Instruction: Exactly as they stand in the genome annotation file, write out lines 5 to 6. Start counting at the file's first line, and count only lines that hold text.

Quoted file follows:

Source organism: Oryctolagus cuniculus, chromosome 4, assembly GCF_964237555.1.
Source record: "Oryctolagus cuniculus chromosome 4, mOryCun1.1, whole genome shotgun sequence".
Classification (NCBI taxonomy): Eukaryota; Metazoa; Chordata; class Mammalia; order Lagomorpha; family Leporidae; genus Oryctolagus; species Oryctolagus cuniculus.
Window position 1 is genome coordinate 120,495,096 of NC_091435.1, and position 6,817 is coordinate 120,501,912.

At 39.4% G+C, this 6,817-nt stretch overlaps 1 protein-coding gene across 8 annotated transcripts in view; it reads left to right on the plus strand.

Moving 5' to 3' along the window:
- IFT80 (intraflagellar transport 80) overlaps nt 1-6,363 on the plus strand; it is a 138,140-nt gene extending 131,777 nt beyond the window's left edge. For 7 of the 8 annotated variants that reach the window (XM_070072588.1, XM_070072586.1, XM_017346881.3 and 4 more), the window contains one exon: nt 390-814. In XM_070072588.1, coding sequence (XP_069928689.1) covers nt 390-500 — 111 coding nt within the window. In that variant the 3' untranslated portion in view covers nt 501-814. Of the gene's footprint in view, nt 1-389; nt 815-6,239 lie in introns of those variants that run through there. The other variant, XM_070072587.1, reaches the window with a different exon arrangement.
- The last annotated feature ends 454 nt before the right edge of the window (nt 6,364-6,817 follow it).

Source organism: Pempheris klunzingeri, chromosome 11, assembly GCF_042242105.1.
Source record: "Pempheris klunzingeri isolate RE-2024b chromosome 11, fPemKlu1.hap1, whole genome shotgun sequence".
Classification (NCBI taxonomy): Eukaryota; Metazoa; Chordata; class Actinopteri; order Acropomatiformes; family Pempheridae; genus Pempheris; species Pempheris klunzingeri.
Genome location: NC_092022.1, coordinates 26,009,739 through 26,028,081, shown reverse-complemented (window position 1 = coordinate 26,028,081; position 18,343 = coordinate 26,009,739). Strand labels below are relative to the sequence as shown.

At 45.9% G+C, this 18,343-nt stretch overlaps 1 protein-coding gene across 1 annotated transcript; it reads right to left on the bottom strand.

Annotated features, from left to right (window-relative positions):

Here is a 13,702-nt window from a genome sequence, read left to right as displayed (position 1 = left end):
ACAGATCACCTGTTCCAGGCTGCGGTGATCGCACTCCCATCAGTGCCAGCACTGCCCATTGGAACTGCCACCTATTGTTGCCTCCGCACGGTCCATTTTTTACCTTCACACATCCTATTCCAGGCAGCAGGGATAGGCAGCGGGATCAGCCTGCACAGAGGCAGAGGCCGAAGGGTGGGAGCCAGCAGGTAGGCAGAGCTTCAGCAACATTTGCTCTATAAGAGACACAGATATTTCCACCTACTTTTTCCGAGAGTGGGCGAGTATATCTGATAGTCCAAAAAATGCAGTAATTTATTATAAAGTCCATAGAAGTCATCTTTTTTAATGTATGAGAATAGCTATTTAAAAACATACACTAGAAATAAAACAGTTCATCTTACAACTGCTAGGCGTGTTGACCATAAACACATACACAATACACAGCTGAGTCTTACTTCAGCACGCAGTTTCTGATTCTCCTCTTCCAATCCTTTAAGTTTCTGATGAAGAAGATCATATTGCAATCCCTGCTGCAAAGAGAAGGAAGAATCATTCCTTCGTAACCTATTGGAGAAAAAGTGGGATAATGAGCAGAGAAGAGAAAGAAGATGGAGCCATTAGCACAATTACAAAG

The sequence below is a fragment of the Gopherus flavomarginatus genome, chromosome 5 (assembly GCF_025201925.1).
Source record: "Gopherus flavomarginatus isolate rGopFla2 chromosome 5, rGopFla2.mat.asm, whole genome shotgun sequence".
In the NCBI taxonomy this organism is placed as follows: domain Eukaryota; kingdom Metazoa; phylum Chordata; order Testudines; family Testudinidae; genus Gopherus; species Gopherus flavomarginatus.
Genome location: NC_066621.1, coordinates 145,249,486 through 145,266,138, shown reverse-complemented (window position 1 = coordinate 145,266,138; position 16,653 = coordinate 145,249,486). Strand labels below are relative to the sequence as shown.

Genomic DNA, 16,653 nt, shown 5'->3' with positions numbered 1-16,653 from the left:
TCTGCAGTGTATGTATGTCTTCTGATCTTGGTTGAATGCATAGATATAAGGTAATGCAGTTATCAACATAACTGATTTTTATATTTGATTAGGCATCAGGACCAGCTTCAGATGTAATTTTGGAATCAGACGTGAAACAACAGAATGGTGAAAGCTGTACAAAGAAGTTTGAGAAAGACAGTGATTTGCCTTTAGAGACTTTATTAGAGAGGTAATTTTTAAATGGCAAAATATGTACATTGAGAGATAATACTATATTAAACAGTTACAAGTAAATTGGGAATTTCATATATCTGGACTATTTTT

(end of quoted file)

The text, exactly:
At 39.4% G+C, this 6,817-nt stretch overlaps 1 protein-coding gene across 8 annotated transcripts in view; it reads left to right on the plus strand.

Moving 5' to 3' along the window: